Global Trends by Martin Khor
Monday 6 September 2004
It has been a shocking fortnight with one act of terror following another around the world, the most recent being the hostage taking at a Russian school, resulting in over 250 dead. Whether in Russia, Israel, or Iraq, the violence is perpetrated by both sides, and they should be tackled at the root by long-term solutions, not through more brutality.
Acts of violence have increased around the world to new alarming levels in the past fortnight. They constitute a deadly trend that begs the question—how to solve this 21st century crisis?
Last week, the world watched with shock as television screens showed scenes from the Russian town Beslan where militants took over a school with 1,200 people hostage.
The Russian authorities promised parents they would patiently negotiate a solution in order to protect lives. But in the end soldiers stormed the school, and the ensuing chaos left more than 250 dead and 500 others injured, many of them children, and a nation in grief.
The incident quickly put the world spotlight on the conflict in Chechnya, which has a strong movement for independence from Russia and a demand that Russian troops withdraw from the region.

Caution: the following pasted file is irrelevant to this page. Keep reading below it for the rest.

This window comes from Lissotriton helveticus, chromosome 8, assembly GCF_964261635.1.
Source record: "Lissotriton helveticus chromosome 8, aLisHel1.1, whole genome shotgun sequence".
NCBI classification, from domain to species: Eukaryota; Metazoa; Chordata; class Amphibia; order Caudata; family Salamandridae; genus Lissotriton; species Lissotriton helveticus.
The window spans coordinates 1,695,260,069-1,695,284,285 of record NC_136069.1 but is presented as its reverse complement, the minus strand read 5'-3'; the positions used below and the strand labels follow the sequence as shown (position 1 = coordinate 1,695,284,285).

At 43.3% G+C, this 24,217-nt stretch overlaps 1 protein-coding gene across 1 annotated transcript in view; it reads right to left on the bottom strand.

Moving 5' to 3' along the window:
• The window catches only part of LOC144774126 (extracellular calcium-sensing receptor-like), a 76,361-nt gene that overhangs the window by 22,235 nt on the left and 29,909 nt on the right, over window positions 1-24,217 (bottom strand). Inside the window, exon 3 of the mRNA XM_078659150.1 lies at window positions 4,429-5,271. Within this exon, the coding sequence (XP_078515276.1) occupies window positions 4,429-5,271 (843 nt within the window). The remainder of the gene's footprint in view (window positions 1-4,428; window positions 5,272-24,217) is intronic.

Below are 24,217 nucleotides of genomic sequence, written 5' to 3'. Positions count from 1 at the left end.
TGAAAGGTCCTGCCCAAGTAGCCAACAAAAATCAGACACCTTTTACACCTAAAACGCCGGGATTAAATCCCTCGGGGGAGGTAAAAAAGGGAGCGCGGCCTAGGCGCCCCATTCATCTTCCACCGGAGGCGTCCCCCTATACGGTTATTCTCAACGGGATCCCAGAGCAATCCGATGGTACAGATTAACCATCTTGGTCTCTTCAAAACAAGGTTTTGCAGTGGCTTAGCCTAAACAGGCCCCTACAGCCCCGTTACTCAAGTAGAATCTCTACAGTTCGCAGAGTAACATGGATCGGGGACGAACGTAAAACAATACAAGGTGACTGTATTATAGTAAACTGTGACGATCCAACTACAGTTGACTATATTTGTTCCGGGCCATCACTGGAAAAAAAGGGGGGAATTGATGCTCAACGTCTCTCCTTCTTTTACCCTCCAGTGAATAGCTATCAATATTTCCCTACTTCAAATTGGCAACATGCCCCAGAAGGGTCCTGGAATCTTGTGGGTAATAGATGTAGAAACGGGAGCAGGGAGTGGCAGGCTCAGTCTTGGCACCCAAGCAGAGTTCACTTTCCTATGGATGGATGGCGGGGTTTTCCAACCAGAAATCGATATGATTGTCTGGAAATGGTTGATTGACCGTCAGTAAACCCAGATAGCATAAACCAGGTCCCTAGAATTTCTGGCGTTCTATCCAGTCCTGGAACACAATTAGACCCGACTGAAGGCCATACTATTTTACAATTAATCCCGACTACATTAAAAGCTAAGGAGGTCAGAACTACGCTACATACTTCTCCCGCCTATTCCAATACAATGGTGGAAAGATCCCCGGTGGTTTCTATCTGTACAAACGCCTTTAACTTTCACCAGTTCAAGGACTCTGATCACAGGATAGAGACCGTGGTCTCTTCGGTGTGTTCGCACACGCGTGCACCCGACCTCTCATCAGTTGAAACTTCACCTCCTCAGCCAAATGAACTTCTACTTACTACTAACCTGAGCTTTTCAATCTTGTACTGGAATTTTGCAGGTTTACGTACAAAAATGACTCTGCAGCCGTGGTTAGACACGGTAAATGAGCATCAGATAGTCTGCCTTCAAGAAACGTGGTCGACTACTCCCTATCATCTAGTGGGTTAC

It is assumed that Chechen groups were behind the Beslan incident, as well as two other recent acts of terror: the crash of two Russian planes at around the same time, killing 89 people; and a bomb explosion at a Moscow subway that killed ten and injured 50.
These acts have been soundly condemned, especially for taking innocent lives. They have however also highlighted the desperation of Chechens who have suffered thousands of deaths from their conflict with the Russian authorities since they declared their goal of independence in the early 1990s.
Since plunging back into Chechnya in 1994, the Russian leaders and army have caused “such untold misery, such rank injustice, such fury and despair that, like the Americans in Iraq, they created a breeding ground and magnet for the religious extremists they struggle to extirpate”, wrote Simon Tisdall in the Guardian last Friday.
Ten years of destructive conflict, human rights abuses, massive refugee displacements and blatant flouting of international law have made Chechnya a matter of undeniable international concern, added Tisdall.